An option to purchase stock does not transfer ownership until such time as the option is exercised. See Walker v. C.I.R., 544 F.2d 419, 422 (9th Cir. 1976) (seller held to be the beneficial owner of stock and responsible for taxes on a dividend which was declared earlier on the same day that buyer exercised his option to purchase the stock); Danenberg v. C.I.R., 73 T.C. 370, 389-392 (1979) (beneficial ownership of stock was transferred on the effective date of the sale agreement rather than on the date the agreement was signed).
Paragraph 5 of the Agreement with Skookum specified that after its execution, McMullin and Orr would retain all the rights of ownership.3 Skookum had no title to, or beneficial rights in, the McMullin/Orr stock until Skookum exercised its option by giving notice of intent to buy, completing a valuation audit, and appointing an escrow agent to take custody of the stock. Because none of these actions occurred prior to February 1, 1975, Columbia retained its Subchapter S status for fiscal years ending January 31, 1974 and 1975. Accordingly, Hume, as a shareholder, was obligated to report dividends and undistributed income on his personal income tax returns for 1974 and 1975.
The decision of the Tax Court is AFFIRMED.
The panel finds this case appropriate for submission without oral argument pursuant to Ninth Circuit Rule 34-4 and Fed. R. App. P. 34(a)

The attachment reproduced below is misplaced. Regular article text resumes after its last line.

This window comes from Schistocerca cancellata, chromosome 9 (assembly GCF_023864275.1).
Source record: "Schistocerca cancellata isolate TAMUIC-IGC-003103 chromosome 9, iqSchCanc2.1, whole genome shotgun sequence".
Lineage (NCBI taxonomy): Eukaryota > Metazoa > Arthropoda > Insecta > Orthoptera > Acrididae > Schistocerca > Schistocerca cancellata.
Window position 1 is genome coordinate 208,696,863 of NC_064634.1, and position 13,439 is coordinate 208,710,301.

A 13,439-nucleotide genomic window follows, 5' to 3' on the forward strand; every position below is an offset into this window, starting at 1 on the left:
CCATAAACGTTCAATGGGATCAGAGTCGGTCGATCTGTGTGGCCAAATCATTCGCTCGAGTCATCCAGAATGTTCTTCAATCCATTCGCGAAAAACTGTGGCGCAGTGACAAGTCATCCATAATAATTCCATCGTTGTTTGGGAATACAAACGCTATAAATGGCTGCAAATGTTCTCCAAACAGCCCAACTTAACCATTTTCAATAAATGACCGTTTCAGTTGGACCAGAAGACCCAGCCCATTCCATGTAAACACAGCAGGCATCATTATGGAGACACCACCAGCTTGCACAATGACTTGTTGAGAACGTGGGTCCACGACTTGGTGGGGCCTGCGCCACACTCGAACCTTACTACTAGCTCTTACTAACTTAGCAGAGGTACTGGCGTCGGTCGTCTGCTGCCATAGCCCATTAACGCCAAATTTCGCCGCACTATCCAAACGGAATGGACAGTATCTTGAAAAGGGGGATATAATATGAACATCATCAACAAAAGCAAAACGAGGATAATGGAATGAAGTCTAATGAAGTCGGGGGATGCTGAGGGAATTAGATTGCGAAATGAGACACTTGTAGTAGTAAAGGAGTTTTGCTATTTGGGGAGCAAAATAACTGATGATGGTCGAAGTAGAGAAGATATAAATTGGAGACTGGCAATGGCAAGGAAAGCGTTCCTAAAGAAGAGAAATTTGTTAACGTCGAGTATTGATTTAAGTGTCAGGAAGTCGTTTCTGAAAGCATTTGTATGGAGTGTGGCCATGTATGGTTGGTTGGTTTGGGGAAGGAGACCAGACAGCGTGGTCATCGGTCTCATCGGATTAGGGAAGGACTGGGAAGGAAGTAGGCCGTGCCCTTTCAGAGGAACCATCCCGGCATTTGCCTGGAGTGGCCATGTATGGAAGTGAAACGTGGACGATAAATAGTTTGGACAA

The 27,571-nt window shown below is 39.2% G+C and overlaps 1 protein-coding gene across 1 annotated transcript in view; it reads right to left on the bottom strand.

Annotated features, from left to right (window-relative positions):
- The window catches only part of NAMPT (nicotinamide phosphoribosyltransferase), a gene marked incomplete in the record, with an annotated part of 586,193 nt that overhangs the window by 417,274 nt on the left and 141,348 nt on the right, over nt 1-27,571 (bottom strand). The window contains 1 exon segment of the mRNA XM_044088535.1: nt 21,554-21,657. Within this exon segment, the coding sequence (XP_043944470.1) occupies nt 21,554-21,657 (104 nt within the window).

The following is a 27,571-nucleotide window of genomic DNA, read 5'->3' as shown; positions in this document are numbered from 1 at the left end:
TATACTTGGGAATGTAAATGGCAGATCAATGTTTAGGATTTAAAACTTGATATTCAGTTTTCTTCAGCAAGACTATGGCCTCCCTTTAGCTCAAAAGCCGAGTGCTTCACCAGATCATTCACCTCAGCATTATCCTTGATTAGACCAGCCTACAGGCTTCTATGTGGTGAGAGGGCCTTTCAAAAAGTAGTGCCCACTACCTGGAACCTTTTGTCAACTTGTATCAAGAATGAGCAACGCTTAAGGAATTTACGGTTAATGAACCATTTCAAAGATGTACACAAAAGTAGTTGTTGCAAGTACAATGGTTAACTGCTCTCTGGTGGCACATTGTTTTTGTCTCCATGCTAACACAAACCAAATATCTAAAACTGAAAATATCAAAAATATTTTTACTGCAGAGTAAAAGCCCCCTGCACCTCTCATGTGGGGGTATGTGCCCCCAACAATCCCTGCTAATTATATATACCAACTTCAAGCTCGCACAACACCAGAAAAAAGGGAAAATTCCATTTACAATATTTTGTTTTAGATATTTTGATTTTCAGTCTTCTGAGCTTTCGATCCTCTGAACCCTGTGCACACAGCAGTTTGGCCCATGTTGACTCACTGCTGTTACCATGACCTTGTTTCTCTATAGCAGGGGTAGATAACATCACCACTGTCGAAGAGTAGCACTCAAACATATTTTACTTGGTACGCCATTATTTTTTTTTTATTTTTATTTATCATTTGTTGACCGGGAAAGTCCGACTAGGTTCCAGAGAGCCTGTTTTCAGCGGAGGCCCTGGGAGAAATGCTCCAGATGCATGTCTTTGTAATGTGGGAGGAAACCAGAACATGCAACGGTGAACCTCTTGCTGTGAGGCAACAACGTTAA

This disposition is not appropriate for publication and may not be cited to or by the courts of this circuit except as provided by 9th Cir.R. 36-3
Section 318 is located in Subchapter C and deals with constructive ownership of stock. The pertinent parts provide as follows:
(a) For purposes of those provisions of this subchapter to which the rules contained in this section are expressly made applicable--
* * *
(4) If any person has an option to acquire stock, such stock shall be considered as owned by such person.
26 U.S.C. § 318 (1972).
We agree with the Tax Court that the constructive ownership rules are intended to apply to family, partnership, estate, and trust situations where there is a likelihood that someone in one of those categories would exercise influence over the nominal owner
Paragraph 5 of the Agreement provides for notification of the existence of the option by an endorsement on the Orr and McMullin stock certificates and then states that "after endorsement the certificates shall be returned to the shareholders, who shall, subject to the terms of this agreement, be entitled to exercise all the rights of ownership of such stock, subject however, to this agreement."